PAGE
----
Leslie Carp was born in a Finger Lakes fish hatchery. The only daughter of a Grass Carp father and a Mud Carp mother, she spent her formative years in the war-torn semi-autonomous region of South Colonie.
Upon receiving the Vertical Scale Disease vaccine in 2004, Leslie gained the ability to traverse between the world of the living and the spirit world. She collaborated with fellow shamans and medicine women in New Paltz, Woodstock, and Ithaca on a series of visionary novels. Her magnum opus, "Communing with the Crystalline Space Elves," was critically acclaimed by several new age magazines.
Leslie currently resides in a community pond in Brunswick, where she teaches smallmouth bass and bluegill on how to distinguish funny Internet memes from unfunny political propaganda.
Leslie's hobbies include eating. Her favorite foods are yellow sweet corn, white sweet corn, and multicolor sweet corn. She has been pregnant for over 13 years and does not plan on laying eggs any time soon.
TROY — A Troy mom who named her firstborn child “Covfefe” is having some serious second thoughts about the permanency of her daughter’s name.
Candace Candles, 28, named her newborn daughter after President Trump’s Twitter spelling error turned viral meme.
The tweet, posted after midnight, appeared to be the result of hitting “Tweet” prematurely, reading: “Despite the constant negative press covfefe.” Since the tweet’s brief existence on the Twittersphere, “covfefe” has been made into hundreds of thousands of bad puns, memes, and forum posts on Babycenter.com.
Candles and the father of her child, Richard Dick, 27, are both political reporters and active Snapchat users who are intimately familiar with the ephemerality of the 24-hour news cycle. Still, family and friends were surprised by the name choice.
“Candace and Richard love dog memes and shit, but we never thought they would take it this far,” said a friend of the couple who wished to remain anonymous. “They’ve literally named their first born after something Donald Trump wrote on Twitter. This is almost as dumb as their decision to have a crotchfruit.”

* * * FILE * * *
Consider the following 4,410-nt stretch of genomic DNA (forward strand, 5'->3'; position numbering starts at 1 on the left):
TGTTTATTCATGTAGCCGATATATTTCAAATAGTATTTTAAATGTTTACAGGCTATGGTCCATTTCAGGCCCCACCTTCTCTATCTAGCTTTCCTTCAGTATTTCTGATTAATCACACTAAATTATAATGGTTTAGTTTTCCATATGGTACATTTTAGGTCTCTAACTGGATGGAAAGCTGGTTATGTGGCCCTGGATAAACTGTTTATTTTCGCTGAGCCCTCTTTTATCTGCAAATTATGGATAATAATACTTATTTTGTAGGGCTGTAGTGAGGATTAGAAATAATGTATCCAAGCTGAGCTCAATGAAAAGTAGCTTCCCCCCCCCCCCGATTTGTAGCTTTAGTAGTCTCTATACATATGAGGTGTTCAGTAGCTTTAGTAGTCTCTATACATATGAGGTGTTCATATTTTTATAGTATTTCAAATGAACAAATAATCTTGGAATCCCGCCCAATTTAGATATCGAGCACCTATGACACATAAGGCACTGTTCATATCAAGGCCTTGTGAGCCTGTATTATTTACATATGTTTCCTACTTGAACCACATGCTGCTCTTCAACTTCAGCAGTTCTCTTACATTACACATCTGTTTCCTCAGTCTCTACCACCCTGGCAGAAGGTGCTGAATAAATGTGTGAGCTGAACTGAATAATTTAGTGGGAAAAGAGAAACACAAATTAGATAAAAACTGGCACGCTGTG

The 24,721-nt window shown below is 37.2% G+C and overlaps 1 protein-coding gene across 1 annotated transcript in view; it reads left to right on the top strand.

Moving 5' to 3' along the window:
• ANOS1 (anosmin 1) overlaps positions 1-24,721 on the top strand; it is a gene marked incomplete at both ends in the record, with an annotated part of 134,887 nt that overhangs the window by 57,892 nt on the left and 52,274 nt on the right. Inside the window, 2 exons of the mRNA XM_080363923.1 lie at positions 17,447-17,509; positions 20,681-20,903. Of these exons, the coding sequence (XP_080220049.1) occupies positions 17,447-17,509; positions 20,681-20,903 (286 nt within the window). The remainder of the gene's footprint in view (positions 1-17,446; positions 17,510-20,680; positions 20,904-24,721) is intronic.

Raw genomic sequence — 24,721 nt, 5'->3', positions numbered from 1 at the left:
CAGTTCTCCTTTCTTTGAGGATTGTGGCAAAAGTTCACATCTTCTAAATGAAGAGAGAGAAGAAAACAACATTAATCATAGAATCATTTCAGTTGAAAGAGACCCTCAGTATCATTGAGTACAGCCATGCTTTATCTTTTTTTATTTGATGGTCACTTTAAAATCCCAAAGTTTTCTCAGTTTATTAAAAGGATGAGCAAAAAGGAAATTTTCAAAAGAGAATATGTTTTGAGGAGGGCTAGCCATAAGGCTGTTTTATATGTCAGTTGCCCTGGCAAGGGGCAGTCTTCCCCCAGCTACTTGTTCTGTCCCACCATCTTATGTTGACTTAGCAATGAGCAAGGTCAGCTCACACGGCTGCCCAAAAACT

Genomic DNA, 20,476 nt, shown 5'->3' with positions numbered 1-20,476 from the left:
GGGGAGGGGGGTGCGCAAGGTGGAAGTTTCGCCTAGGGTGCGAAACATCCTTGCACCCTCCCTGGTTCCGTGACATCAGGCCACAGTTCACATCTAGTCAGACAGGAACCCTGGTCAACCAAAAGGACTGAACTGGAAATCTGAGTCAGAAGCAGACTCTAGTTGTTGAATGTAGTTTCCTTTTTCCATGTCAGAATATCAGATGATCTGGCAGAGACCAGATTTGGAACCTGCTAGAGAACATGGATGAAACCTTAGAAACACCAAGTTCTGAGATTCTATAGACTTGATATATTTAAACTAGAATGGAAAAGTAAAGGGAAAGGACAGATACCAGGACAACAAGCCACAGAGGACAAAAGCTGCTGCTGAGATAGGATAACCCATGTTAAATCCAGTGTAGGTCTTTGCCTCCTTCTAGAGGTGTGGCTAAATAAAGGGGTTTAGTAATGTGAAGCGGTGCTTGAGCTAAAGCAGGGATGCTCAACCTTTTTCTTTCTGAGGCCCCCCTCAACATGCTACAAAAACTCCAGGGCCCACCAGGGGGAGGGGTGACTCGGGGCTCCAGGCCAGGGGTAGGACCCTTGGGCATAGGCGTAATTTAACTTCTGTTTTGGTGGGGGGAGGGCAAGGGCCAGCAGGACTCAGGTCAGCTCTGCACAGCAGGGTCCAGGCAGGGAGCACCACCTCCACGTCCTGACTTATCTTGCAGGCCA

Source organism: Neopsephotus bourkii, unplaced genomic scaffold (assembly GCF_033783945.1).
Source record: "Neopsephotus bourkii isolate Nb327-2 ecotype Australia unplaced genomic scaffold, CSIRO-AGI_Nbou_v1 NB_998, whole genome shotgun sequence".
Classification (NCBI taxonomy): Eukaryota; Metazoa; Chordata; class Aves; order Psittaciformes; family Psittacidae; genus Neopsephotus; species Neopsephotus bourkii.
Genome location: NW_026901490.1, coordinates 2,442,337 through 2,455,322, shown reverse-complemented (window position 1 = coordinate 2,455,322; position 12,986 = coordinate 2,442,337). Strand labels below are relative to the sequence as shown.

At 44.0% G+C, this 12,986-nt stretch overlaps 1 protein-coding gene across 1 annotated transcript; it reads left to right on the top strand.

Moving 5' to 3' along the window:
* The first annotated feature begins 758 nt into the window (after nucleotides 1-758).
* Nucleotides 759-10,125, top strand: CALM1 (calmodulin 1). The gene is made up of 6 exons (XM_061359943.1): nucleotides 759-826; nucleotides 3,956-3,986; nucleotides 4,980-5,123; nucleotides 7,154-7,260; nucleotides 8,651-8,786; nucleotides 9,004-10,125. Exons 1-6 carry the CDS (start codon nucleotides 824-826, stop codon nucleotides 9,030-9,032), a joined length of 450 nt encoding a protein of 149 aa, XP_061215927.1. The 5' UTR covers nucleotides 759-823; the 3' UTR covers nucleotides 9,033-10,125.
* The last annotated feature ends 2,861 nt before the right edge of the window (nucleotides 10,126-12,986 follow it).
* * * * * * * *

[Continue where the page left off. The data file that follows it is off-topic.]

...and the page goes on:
Covfefe Candles-Dick is one of nearly 4,000 American babies born last week who share the same name. Just across the river in Albany, there were six babies named Covfefe, and several more with creatively spelled variations of the name, including Covfifi, Cofefe, and Ciophephe.
In fact, Covfefe now ranks as the third most popular baby name of 2017, falling just behind “Snowflake” and “Pepe.”
“Covfefe is less than a week old and I already want to change her name,” said Candles. “She’s going to be in pre-K with 20 other Covfefes. It’s going to be ‘Ashley’ all over again.”
Candles has since admitted she was high on morphine in the delivery room when she decided to name her daughter, Covfefe — instead of the originally planned name, Uranus.
“It wasn’t the smartest decision, but I’m going to contact a lawyer as soon as my obstetric fistula heals to get her name changed legally,” said Candles. “Uranus is a classic name that has great staying power. Covfefe is a Twitter post that got deleted after five hours and 46 minutes on the Internet.”